On behalf of The Royal Parks, Happy New Year to all our visitors!
Resurfacing of the Diana Overflow Car Park
The Diana Overflow Car Park is being resurfaced to provide a better facility. The works have already started and are expected to be complete by the end of January.
Tree surgery is taking place in various parts of Bushy Park. This work is essential for keeping the trees in safe condition. The recent storms have resulted in the loss of around 10 trees across the park.
Teddington Town Cricket Club
Work to re-build their Club House will be starting in January 2014. It will be a building site for a few months. Footpath diversions will be in place for walkers in the area of Coleshill Road Gate. There will be some lorry movements on the track behind Bartons Cottage.
Depending on the seasonal temperatures the snowdrops (Galanthus) will start to emerge in Birch Glade - they are located by the stream.
Native primroses (Primula vulgaris) are already flowering on the banks near Fishers Field. Many of these primroses have recently been planted by the Friends of Bushy and Home Parks.
With the leaves off the trees their skeletal shapes can be seen in all areas of the Gardens - it is worth looking at them to enjoy the varied shapes. The dogwoods (Cornus) in Canada Glade are still worth looking at this month as the red and gold stems stand out in the low winter sunlight.
The annual programme on Rhododendron ponticum removal is planned to start this January and will run on to March, just before the nesting season. This is part of a nationwide objective to eradicate this invasive species. The area that was cleared last year will be re-planted in the next month or so with a variety of moisture loving trees, shrubs and herbaceous plants.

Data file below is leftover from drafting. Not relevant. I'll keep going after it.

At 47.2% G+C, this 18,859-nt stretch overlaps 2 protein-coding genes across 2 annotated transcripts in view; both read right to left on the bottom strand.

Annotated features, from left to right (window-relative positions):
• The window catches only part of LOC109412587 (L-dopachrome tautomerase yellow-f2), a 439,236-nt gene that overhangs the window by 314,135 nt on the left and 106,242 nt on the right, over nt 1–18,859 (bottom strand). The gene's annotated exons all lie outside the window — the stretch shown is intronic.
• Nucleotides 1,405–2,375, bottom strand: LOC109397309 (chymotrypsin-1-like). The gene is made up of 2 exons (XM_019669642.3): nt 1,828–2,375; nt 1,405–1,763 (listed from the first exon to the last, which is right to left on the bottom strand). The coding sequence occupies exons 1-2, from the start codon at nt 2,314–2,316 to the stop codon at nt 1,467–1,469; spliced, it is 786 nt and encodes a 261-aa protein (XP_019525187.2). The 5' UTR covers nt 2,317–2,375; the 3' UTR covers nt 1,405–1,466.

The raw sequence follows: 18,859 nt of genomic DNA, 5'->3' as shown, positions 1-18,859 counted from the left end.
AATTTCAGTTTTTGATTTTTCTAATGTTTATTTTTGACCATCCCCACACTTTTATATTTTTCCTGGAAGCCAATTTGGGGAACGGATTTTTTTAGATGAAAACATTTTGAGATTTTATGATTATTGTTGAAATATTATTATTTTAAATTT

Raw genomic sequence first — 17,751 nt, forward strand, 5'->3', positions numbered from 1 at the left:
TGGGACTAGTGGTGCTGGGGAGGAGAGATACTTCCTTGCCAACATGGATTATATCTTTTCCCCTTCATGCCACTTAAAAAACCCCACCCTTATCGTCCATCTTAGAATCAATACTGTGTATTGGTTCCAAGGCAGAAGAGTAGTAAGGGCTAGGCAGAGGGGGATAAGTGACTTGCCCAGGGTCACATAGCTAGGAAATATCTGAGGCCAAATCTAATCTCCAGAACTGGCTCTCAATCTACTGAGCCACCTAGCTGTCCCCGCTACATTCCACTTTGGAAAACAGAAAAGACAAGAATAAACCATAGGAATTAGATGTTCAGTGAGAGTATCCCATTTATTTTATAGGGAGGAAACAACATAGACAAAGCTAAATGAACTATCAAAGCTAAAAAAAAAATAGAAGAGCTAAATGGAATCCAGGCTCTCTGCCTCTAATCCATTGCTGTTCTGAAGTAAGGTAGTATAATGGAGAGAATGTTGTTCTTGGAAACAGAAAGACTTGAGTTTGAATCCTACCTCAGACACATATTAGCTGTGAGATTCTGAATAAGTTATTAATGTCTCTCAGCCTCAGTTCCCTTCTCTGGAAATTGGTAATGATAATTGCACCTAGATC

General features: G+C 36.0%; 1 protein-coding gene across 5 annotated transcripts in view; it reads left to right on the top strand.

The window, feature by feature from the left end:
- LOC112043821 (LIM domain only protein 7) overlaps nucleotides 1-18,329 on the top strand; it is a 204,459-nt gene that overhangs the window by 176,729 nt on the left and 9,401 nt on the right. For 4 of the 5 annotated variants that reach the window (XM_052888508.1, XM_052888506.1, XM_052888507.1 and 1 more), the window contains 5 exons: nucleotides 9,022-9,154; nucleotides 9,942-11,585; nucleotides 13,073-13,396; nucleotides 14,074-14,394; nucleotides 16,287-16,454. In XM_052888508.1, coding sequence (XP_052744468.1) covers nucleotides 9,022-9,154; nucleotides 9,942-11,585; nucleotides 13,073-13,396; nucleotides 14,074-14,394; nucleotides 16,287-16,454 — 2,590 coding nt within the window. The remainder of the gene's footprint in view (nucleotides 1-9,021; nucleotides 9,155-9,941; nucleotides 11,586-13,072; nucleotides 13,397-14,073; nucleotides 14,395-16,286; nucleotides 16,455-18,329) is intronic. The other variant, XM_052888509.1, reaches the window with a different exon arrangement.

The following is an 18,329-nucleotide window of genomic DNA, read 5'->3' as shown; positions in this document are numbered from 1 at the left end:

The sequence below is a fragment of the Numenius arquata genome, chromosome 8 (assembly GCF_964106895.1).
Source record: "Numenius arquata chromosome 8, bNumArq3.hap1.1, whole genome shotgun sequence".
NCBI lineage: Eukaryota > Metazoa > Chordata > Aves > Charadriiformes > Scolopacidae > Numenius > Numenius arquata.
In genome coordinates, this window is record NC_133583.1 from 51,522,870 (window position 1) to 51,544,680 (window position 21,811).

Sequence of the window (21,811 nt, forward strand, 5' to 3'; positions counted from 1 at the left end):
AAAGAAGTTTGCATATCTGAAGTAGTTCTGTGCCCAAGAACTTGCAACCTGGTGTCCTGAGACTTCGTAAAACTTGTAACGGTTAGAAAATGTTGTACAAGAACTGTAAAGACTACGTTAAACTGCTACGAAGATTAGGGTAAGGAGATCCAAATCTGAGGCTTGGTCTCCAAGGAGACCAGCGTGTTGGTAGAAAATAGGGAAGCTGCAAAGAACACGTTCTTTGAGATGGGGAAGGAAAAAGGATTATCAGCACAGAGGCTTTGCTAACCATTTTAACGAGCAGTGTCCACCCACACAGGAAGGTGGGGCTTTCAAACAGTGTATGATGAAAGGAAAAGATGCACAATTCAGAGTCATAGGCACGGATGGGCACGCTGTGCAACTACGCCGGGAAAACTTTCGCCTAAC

Well that is another year over and a new one is beginning. Hopefully you will have recorded some interesting birds in the park last year. If you have visited the park on a regular basis recording over 100 species should be easily achieved. If there were some glaring omissions from that list, you could make it your aim to connect with that species this year. Hopefully last year's blip will not be repeated and the species will not join the ever increasing list of birds that are in decline in the United Kingdom. The species causing most concern at present is the Lesser Spotted Woodpecker down to one pair in 2013. If the weather remains reasonably mild and the lakes do not freeze over, waterfowl numbers on Heron Pond may build up. There isn't a large variety; the regulars being Mallard, Pochard, Tufted, Red Crested Pochard and Coot. Most winters a few Shoveler and Gadwall will appear.
Checking the ponds and streams first thing in the morning is best, before something unusual is flushed by park visitors. Goosanders, the largest of the sawbills, now no longer visit the park but were once annual winter visitors. However one could quite easily drop in as birds winter on some of the reservoirs gravel pits that are not many miles away. If there is a cold snap in south-east England then checking the areas where the bracken grows may reward you with a sighting of a Dartford Warbler or that other heathland species the Stonechat.